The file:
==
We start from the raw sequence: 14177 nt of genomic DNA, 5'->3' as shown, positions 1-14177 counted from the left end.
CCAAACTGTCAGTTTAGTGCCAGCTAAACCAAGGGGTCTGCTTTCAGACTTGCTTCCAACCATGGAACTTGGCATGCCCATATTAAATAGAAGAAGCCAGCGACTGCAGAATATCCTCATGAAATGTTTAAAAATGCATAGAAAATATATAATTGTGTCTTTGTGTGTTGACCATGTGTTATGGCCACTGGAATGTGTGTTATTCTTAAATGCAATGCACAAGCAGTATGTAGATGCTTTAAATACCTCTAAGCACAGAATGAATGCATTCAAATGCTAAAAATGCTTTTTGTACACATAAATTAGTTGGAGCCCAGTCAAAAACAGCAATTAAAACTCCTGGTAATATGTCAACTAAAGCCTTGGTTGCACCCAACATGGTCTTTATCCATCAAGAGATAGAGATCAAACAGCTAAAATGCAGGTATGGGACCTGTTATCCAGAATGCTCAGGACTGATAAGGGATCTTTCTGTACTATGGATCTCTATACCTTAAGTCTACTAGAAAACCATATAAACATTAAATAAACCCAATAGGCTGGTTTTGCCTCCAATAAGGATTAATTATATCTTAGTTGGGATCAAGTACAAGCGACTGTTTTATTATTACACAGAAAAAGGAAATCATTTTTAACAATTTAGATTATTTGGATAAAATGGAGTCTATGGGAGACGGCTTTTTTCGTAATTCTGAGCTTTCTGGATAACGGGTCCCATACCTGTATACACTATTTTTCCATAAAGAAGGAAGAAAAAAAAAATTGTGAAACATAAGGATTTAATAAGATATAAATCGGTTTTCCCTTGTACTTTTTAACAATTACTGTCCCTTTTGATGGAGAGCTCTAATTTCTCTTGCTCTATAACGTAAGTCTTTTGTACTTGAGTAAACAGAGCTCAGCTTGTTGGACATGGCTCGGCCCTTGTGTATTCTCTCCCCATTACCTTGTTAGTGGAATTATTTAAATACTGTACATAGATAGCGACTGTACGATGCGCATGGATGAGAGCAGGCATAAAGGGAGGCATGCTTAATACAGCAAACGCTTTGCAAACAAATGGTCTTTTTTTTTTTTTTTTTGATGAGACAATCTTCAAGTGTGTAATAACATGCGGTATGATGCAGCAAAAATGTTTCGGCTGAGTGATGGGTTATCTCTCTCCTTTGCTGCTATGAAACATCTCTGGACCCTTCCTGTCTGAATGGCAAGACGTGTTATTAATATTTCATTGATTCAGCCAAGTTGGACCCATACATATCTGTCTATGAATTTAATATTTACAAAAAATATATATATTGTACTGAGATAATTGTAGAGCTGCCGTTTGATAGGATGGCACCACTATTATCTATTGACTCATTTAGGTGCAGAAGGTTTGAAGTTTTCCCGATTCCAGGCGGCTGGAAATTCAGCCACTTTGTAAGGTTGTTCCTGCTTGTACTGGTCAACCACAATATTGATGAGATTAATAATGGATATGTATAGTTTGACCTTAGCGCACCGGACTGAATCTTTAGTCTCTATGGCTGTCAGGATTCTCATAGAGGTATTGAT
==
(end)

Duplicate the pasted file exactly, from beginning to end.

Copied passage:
We start from the raw sequence: 14177 nt of genomic DNA, 5'->3' as shown, positions 1-14177 counted from the left end.
CCAAACTGTCAGTTTAGTGCCAGCTAAACCAAGGGGTCTGCTTTCAGACTTGCTTCCAACCATGGAACTTGGCATGCCCATATTAAATAGAAGAAGCCAGCGACTGCAGAATATCCTCATGAAATGTTTAAAAATGCATAGAAAATATATAATTGTGTCTTTGTGTGTTGACCATGTGTTATGGCCACTGGAATGTGTGTTATTCTTAAATGCAATGCACAAGCAGTATGTAGATGCTTTAAATACCTCTAAGCACAGAATGAATGCATTCAAATGCTAAAAATGCTTTTTGTACACATAAATTAGTTGGAGCCCAGTCAAAAACAGCAATTAAAACTCCTGGTAATATGTCAACTAAAGCCTTGGTTGCACCCAACATGGTCTTTATCCATCAAGAGATAGAGATCAAACAGCTAAAATGCAGGTATGGGACCTGTTATCCAGAATGCTCAGGACTGATAAGGGATCTTTCTGTACTATGGATCTCTATACCTTAAGTCTACTAGAAAACCATATAAACATTAAATAAACCCAATAGGCTGGTTTTGCCTCCAATAAGGATTAATTATATCTTAGTTGGGATCAAGTACAAGCGACTGTTTTATTATTACACAGAAAAAGGAAATCATTTTTAACAATTTAGATTATTTGGATAAAATGGAGTCTATGGGAGACGGCTTTTTTCGTAATTCTGAGCTTTCTGGATAACGGGTCCCATACCTGTATACACTATTTTTCCATAAAGAAGGAAGAAAAAAAAAATTGTGAAACATAAGGATTTAATAAGATATAAATCGGTTTTCCCTTGTACTTTTTAACAATTACTGTCCCTTTTGATGGAGAGCTCTAATTTCTCTTGCTCTATAACGTAAGTCTTTTGTACTTGAGTAAACAGAGCTCAGCTTGTTGGACATGGCTCGGCCCTTGTGTATTCTCTCCCCATTACCTTGTTAGTGGAATTATTTAAATACTGTACATAGATAGCGACTGTACGATGCGCATGGATGAGAGCAGGCATAAAGGGAGGCATGCTTAATACAGCAAACGCTTTGCAAACAAATGGTCTTTTTTTTTTTTTTTTTGATGAGACAATCTTCAAGTGTGTAATAACATGCGGTATGATGCAGCAAAAATGTTTCGGCTGAGTGATGGGTTATCTCTCTCCTTTGCTGCTATGAAACATCTCTGGACCCTTCCTGTCTGAATGGCAAGACGTGTTATTAATATTTCATTGATTCAGCCAAGTTGGACCCATACATATCTGTCTATGAATTTAATATTTACAAAAAATATATATATTGTACTGAGATAATTGTAGAGCTGCCGTTTGATAGGATGGCACCACTATTATCTATTGACTCATTTAGGTGCAGAAGGTTTGAAGTTTTCCCGATTCCAGGCGGCTGGAAATTCAGCCACTTTGTAAGGTTGTTCCTGCTTGTACTGGTCAACCACAATATTGATGAGATTAATAATGGATATGTATAGTTTGACCTTAGCGCACCGGACTGAATCTTTAGTCTCTATGGCTGTCAGGATTCTCATAGAGGTATTGAT